Healthcare provision is a measure of the local community’s economic well-being and happiness, and it is in our moral and economic interest to ensure the widest availability of health services, the shortest waiting lists and that the most impressive health outcomes are available to all.
As such, I welcome the £2bn of healthcare spending promised by the Government for this financial year in the Autumn Statement. That injection of cash has led to every area’s budget increasing ahead of inflation in the recently released allocations. It is for such reasons that I believe the Government can stand proudly on their NHS funding record.
I want, however, to address the fair allocation of funding and the impact on healthcare delivery of a funding formula that works to the disadvantage of my clinical commissioning group (CCG).
Vale of York CCG inherited a deficit of some £7m in April 2013 due to the current funding formula. NHS England has acknowledged that the previous York and North Yorkshire PCT received about £17m less than the allocation should have provided for the local population demographic because the funding is phased in over time. Although I am pleased to say that Vale of York CCG has cleared the deficit it inherited, it is still struggling to offer many services constituents have a right to expect. Allocations made for the newly formed CCG in 2013-14 were a straight uplift of the historical allocations, which resulted in a postcode lottery for certain health care services in my area.
Why does Vale of York CCG, in particular, receive such a poor allocation? The Government decide how much money should be allocated to each CCG. Officials begin by dividing the total budget by the number of people living in each respective area. Money is then added or taken away to account for local characteristics, including the proportion of people claiming benefits, the teenage pregnancy rate and the number of people who leave education early. That is where the problem lies.
Of the 10 characteristics, nine reduce the amount of money allocated to our area. That disparity in the allocation is due to the funding formula failing to take account of both the rural nature of the region and, most importantly, age.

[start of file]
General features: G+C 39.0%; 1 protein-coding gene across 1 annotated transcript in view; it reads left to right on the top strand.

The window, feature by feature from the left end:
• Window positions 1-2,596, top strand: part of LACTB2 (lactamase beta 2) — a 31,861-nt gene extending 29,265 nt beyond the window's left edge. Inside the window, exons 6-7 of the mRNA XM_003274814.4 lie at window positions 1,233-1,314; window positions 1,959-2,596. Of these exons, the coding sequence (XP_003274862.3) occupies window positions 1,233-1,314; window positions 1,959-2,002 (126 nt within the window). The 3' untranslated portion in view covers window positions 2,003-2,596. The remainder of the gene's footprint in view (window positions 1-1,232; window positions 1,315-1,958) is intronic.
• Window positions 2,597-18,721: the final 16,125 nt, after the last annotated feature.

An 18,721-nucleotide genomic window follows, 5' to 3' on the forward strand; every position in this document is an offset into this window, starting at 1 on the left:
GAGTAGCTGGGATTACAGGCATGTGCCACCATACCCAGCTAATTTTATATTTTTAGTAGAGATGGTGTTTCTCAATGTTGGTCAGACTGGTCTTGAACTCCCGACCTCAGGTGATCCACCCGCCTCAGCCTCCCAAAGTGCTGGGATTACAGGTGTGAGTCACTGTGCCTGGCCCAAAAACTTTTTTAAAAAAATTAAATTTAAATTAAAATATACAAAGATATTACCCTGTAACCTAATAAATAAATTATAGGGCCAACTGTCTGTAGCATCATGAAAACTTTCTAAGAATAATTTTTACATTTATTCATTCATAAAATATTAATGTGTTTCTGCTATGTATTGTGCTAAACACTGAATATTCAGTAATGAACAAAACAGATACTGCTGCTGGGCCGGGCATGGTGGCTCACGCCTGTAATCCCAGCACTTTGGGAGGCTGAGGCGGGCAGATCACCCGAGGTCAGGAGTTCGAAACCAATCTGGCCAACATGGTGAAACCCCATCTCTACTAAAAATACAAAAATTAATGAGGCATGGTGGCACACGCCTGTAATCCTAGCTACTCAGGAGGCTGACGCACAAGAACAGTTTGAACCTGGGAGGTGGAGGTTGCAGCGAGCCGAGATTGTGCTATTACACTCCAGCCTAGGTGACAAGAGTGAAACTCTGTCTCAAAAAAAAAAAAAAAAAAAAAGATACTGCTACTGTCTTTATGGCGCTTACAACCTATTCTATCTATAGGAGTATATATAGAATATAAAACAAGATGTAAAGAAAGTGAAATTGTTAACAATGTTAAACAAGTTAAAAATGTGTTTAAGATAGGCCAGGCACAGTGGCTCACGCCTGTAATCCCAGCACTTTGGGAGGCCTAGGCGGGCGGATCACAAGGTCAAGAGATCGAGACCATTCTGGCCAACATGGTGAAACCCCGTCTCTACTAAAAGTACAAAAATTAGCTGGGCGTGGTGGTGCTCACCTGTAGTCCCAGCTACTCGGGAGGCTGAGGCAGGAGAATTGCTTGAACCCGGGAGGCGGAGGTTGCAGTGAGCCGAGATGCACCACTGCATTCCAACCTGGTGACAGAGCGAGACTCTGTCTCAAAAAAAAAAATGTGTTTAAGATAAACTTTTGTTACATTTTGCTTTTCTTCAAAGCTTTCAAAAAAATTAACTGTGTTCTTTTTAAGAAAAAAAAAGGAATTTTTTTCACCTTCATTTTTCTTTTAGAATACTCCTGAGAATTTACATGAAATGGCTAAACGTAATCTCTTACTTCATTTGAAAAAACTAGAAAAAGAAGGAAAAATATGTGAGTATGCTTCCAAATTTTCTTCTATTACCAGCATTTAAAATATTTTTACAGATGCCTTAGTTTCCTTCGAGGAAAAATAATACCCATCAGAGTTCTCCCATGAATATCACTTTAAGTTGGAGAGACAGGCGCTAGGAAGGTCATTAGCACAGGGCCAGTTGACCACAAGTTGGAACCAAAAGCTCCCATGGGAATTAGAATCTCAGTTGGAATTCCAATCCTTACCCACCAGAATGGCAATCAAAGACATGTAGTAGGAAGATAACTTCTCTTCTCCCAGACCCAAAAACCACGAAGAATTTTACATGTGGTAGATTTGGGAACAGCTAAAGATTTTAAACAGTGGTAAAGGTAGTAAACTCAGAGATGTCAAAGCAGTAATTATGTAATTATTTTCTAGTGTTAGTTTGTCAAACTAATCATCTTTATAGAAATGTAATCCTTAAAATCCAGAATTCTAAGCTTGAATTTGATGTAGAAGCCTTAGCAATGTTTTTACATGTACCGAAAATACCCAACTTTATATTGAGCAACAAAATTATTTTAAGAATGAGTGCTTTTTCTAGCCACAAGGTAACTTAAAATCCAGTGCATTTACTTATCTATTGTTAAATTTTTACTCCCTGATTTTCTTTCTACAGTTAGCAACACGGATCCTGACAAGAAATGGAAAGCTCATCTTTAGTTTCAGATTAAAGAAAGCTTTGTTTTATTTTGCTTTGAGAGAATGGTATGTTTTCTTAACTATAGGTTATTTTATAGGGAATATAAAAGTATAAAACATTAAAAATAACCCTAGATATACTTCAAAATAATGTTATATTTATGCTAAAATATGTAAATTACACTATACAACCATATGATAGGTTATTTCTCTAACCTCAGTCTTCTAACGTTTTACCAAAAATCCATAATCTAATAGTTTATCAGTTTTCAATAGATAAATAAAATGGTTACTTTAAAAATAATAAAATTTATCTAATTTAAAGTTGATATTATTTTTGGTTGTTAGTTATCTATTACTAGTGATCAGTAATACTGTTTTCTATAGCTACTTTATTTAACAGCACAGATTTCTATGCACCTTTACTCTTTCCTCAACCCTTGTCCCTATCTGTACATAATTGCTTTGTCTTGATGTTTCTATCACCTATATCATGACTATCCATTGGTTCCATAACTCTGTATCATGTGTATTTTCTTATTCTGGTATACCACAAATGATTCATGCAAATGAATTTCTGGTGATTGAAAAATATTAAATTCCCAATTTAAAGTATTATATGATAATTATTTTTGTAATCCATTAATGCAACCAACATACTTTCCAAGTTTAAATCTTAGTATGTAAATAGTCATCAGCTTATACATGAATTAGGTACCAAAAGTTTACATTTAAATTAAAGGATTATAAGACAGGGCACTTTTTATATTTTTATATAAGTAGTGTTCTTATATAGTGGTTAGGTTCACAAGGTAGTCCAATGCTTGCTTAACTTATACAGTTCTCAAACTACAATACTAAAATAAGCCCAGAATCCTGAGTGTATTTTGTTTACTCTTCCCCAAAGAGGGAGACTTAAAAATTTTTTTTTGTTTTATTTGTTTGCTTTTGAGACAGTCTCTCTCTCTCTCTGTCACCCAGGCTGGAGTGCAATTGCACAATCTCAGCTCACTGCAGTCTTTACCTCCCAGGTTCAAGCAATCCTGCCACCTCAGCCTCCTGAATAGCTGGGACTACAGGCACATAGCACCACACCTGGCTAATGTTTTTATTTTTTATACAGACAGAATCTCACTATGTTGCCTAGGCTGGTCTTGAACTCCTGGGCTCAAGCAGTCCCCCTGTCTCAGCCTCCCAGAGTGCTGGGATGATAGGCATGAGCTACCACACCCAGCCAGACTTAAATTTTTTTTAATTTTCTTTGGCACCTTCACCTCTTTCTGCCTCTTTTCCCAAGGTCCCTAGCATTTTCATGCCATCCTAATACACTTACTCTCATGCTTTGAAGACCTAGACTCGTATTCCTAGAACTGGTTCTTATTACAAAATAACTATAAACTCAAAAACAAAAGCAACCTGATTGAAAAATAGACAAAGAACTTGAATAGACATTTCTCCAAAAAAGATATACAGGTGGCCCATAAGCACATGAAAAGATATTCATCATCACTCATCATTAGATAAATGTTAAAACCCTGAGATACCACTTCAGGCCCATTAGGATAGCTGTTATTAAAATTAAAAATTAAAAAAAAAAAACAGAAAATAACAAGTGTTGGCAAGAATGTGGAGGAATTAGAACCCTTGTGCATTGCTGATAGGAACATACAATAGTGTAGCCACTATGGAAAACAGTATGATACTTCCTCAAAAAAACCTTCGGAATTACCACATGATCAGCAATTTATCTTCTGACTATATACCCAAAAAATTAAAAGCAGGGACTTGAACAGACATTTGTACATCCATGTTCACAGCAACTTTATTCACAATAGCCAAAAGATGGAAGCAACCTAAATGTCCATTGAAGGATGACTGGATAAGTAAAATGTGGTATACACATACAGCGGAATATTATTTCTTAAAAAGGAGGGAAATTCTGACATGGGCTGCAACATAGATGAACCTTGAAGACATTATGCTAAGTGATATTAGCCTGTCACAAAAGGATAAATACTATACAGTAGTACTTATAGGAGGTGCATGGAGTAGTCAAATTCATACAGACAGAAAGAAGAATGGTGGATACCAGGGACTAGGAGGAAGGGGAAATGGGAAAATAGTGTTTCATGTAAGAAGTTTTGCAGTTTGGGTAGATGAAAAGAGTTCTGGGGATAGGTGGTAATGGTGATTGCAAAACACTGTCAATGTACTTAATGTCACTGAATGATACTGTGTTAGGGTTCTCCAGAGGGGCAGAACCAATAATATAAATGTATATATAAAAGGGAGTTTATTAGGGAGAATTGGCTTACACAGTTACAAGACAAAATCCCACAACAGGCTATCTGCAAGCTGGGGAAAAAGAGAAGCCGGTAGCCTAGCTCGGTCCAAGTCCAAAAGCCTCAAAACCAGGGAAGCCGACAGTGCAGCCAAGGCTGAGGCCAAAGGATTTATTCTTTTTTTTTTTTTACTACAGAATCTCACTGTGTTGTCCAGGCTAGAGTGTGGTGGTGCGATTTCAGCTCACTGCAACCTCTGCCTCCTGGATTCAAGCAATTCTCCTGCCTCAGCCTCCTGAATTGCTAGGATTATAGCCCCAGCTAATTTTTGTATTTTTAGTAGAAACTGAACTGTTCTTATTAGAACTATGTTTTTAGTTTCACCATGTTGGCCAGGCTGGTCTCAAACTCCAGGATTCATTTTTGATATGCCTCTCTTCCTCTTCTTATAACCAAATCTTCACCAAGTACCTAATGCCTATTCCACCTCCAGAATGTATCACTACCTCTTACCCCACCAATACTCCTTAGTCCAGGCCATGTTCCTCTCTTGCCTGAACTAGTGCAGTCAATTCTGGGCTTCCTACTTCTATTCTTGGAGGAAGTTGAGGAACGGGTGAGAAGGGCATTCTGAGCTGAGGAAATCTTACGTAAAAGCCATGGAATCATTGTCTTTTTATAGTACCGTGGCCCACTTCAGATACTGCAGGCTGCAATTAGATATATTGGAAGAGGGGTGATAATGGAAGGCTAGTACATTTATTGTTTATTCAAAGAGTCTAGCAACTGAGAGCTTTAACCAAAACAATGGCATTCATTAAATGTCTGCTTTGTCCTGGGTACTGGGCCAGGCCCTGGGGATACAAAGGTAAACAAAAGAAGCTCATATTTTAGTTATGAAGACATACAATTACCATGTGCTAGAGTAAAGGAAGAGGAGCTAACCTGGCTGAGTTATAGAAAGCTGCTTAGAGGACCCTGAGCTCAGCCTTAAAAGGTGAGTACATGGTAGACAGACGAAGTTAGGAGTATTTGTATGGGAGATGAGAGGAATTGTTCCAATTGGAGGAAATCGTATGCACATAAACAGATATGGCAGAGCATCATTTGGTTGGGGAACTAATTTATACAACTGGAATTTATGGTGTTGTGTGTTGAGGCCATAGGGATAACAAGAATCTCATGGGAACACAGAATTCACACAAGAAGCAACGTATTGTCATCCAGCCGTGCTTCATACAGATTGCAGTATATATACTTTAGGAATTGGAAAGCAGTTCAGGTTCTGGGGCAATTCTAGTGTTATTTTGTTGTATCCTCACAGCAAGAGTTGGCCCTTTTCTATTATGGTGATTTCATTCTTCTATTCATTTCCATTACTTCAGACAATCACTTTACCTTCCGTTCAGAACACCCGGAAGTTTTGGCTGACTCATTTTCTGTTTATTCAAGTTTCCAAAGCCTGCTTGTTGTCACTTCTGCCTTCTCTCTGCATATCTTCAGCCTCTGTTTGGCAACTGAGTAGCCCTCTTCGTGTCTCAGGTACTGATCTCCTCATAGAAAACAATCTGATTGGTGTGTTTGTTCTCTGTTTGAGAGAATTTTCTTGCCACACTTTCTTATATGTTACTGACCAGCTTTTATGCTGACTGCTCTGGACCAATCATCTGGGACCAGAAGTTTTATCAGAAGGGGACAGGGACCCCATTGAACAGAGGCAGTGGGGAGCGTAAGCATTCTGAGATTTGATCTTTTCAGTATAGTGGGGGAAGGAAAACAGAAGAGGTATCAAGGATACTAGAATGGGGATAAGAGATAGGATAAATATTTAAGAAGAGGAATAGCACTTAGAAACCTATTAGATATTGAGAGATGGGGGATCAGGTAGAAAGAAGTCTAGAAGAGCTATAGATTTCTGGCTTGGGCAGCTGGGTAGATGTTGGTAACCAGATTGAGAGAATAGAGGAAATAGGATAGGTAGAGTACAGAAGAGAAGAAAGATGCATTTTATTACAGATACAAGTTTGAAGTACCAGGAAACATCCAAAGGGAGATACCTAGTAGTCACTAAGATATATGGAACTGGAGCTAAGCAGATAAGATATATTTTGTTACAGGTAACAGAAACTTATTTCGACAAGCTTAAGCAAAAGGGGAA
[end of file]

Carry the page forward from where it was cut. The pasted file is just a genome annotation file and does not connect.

Instead, the current formula provides a significant weighting that awards additional funds to areas with high levels of social deprivation. The allocations for 2015-16 have now been announced and, once again, Vale of York CCG has received, by a substantial margin, the lowest per capita funding of all the CCGs in the area. Although I recognise that health needs are generally greater in more deprived areas, the current formula provides far too much weighting for deprivation and insufficient weightings for age and rurality.
York and North Yorkshire have the highest proportion of over-85s in the North, but Vale of York still receives among the lowest funding per head of any northern CCG.
Alongside age, the formula does not account for the additional cost of providing healthcare services in sparsely populated rural areas. Those additional costs are reflected, among other things, in longer average journey times for ambulances and community health staff, such as health visitors. There is also a need for additional smaller hospitals.
The distortion in the funding formula has led to certain areas being awash with money, which in the past has led to well publicised vanity healthcare projects, whereas York and North Yorkshire have consistently struggled to balance the books, resulting in difficult decisions. Those decisions have had a massive impact on the quality of life of many of my constituents, hampering their ability to work and affecting their careers.
To my mind, Vale of York CCG does not provide some procedures because of the funding formula. I have been contacted by many constituents over the past few years regarding their inability to receive pain-relief injections free on the NHS.
Another procedure that has not been available through the Vale of York CCG is IVF treatment. In fact, for a long time the Vale of York was the only health authority in the country not to offer any free IVF treatment. Another area that has really felt the strain is A&E.
It is imperative we move toward a funding formula that gives much greater weight to age and that recognises rurality and its associated higher cost of healthcare provision, while scaling back on the amount given for deprivation.
I accept that it is a difficult decision for the Government, but we have protected the NHS budget during the past five years and now we must ensure we have a funding formula that backs that investment up and can deliver a fair healthcare system for all.
Julian Sturdy is the Conservative MP for York Outer who spoke in a Parliamentary debate. This is an edited version.